Six months after the city’s business curfew kicked in roughly half-dozen businesses have shuttered, according to business owners in hot spot locations.
“Every customer that I had is gone,” said Gloria Aguasvivas, owner of Aguasvivas Bar and Liquor. “I lost everything.”
Aguasvivas has been at the East 18th Street location for more than eight years. She said on an usual day her bar would be packed with 45 to 50 people, but now, due to the business curfew, even during peak hours there are fewer than 11 people at her bar.
So far five businesses have closed definitively, said bar owner Quilvio Montesino. Some bar owners have said that number is more than a dozen, but Montesino could only point out five recently deserted store fronts that housed chicken joints, bars, and liquor stores.
Aguasvivas said she has little choice but to call it quits. She pulled out purchase receipts from September 2014: her establishment purchased $13,000 worth of liquor; in February, the most recent month for which she has receipts, her store purchased $4,000 worth of liquor.
“Business is so bad it’s not even a joke anymore,” said Aguasvivas.
Wilson Torres, owner of Liquor and Bar on Broadway, opened a book that listed sales data for two years. In February 2014, Torres’ business took in $47,269; in February 2015, Torres’ business took in $28,067, according to his records.
Torres said he has been infusing money into his business to continue operations. He said his savings will run out within five to six months at which point he will have no choice, but to shut down.
Torres has already reduced the number of employees at his establishment. He said before the business curfew he had four employees now he is down to two. “I have a family that’s dependent on me,” said a distressed Torres.
Montesino said both of these businesses are on the brink of collapse. “You’re going to see them close quickly unless we get to some sort of a solution,” he said.
Montesino said they are hanging in there to see if the city will do something or if the court will issue a favorable ruling. He estimates 10 other businesses will shutter in the next month or so under pressure from the business curfew.
“I’m not convinced the economic picture that they’re presenting is a true picture,” said William McKoy, 3rd Ward councilman. McKoy said the business owners impacted by the curfew should present their financial records to the city council.
Kenneth Morris, councilman at-large, expressed skepticism over the amount of money each of the businesses said they were losing. He said they only lost three hours of business.
“You’re going to tell me three hours out of a 24-hour day shutters your business? That doesn’t make sense to me,” said Morris.
“It’s unfortunate these businesses have to close,” said Andre Sayegh, 6th Ward councilman. “My primary concern is the safety of our citizens.”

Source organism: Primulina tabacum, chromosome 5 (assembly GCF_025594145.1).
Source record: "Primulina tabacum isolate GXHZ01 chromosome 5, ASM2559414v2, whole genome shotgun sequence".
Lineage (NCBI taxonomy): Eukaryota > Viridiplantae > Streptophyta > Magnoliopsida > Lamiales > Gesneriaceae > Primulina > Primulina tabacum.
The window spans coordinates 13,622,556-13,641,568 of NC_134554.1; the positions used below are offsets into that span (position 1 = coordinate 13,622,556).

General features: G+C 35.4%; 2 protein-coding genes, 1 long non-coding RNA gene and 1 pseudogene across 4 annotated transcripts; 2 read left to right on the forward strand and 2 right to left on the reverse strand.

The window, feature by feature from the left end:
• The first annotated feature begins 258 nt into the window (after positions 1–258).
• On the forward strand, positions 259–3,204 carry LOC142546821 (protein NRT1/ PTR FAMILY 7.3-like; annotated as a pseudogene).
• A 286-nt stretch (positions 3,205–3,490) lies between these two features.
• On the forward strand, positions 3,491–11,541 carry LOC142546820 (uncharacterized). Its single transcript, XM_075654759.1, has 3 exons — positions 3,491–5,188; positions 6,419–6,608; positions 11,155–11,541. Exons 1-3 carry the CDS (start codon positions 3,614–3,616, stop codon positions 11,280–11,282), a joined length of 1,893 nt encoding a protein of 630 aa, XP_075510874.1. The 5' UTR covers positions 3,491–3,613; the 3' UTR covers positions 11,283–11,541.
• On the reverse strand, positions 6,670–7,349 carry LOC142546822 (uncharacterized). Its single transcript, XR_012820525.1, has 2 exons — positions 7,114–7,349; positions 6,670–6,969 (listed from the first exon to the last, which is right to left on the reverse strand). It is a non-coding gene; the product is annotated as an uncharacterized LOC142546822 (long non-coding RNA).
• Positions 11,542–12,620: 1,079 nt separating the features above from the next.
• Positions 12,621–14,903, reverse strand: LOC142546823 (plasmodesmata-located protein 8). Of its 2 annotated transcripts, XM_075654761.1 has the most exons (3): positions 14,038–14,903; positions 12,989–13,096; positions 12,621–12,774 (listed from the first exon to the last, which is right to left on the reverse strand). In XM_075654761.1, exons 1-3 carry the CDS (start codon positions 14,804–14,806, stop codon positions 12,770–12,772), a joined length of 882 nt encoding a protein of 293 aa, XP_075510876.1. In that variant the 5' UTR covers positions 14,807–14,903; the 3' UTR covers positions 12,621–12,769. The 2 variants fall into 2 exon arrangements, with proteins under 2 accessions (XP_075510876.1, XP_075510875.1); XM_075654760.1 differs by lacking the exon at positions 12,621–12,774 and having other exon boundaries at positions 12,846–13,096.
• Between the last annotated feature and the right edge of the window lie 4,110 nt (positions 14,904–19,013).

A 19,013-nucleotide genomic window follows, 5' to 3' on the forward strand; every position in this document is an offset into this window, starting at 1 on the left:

“We’re not trying to run them out,” said Ruby Cotton, 4th Ward councilwoman. She said the business owners need to adjust to the new environment by creatively luring customers.
“Sometimes you have to look at how you’re doing business and try to come up with something different to attract people to your establishment,” said Cotton.
Some of these businesses serve to destabilize neighborhoods, she said. Cotton said at times they have little or no respect for the neighborhood in which they do business.
“I’m sorry to hear that they are closing,” said James Staton, 1st Ward councilman. “We can replace them with other businesses that offer other services.”
Staton said the city can use more coffee shops and cleaners. He said not much attention is being paid to the harm that alcohol brings to transitional neighborhoods. “They are thriving off the misery of our people,” said Staton.
“Everything has consequences, some businesses will shut down,” said Mohammed Akhtaruzzaman, 2nd Ward councilman. “You have to look at the whole of Paterson, if the quality of life is going down, then what’s the point of having businesses?”
“The curfew is an effective tool in fighting crime,” said police director Jerry Speziale. “So I guess you really have to put a price on what is the cost of having a good quality of life.”
Speziale said crime has gone down as a result of the curfew.
“You cannot put a price tag on a human life,” added Akhtaruzzaman.
“I will continue to be concerned about the economic situation of any Paterson business owner because they are our partners in this city, but my concern about the safety of our children and our residents supersedes any other concerns,” said Morris.
“It’s high time we look introspectively at ourselves,” said McKoy. “How much are we willing to sacrifice in lives and in quality of life in the pursuit of making a dollar?”
The curfew has also impacted businesses that are outside the hot spots, according to bar owners. They point out taxi companies that have been losing customers.
“We’re losing a lot of money,” said William Maisonet, owner of Excellent Transportation. “The drivers they have to bring the cars to the business because they don’t have any work.”
Similarly, a restaurant on Madison Avenue that sits just outside one of the 15 designated curfew zone closed due to the curfew. Las Palmas Restaurant closed earlier in the month.
“I don’t think it’s bad, the crime is going down in Paterson,” said Maisonet.
Aguasvivas, 59, of Clifton, said she invested her life savings in her bar, but now she’s seeing it all disappear under the curfew. She said she has stopped paying property taxes to the city because she can no longer afford it.
“I’m ready to call the bank and give everything in – I’m done,” said Aguasvivas.
Council members Alex Mendez and Julio Tavarez both of whom have come out against the business curfew did not respond to calls seeking their comments for this story.